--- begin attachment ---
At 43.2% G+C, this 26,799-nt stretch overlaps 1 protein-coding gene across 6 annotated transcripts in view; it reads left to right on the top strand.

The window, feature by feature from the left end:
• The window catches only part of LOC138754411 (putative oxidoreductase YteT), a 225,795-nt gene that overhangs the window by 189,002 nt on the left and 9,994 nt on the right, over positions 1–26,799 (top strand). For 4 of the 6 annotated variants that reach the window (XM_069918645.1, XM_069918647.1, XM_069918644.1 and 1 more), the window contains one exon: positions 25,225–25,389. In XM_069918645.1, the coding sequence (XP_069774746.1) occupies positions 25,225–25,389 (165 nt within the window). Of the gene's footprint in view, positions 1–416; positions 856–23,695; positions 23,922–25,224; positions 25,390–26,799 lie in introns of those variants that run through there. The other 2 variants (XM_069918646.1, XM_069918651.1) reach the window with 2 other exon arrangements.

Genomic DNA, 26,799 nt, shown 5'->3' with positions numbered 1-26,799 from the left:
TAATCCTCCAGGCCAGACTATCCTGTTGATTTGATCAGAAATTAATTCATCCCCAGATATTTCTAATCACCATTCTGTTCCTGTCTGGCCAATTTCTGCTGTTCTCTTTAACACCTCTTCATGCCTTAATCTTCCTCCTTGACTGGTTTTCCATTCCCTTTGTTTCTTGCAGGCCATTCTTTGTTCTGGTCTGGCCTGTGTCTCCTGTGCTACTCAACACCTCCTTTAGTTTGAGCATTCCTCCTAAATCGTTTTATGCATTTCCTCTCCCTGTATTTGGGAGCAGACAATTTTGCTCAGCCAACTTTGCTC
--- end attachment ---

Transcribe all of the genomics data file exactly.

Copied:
At 43.2% G+C, this 26,799-nt stretch overlaps 1 protein-coding gene across 6 annotated transcripts in view; it reads left to right on the top strand.

The window, feature by feature from the left end:
• The window catches only part of LOC138754411 (putative oxidoreductase YteT), a 225,795-nt gene that overhangs the window by 189,002 nt on the left and 9,994 nt on the right, over positions 1–26,799 (top strand). For 4 of the 6 annotated variants that reach the window (XM_069918645.1, XM_069918647.1, XM_069918644.1 and 1 more), the window contains one exon: positions 25,225–25,389. In XM_069918645.1, the coding sequence (XP_069774746.1) occupies positions 25,225–25,389 (165 nt within the window). Of the gene's footprint in view, positions 1–416; positions 856–23,695; positions 23,922–25,224; positions 25,390–26,799 lie in introns of those variants that run through there. The other 2 variants (XM_069918646.1, XM_069918651.1) reach the window with 2 other exon arrangements.

Genomic DNA, 26,799 nt, shown 5'->3' with positions numbered 1-26,799 from the left:
TAATCCTCCAGGCCAGACTATCCTGTTGATTTGATCAGAAATTAATTCATCCCCAGATATTTCTAATCACCATTCTGTTCCTGTCTGGCCAATTTCTGCTGTTCTCTTTAACACCTCTTCATGCCTTAATCTTCCTCCTTGACTGGTTTTCCATTCCCTTTGTTTCTTGCAGGCCATTCTTTGTTCTGGTCTGGCCTGTGTCTCCTGTGCTACTCAACACCTCCTTTAGTTTGAGCATTCCTCCTAAATCGTTTTATGCATTTCCTCTCCCTGTATTTGGGAGCAGACAATTTTGCTCAGCCAACTTTGCTC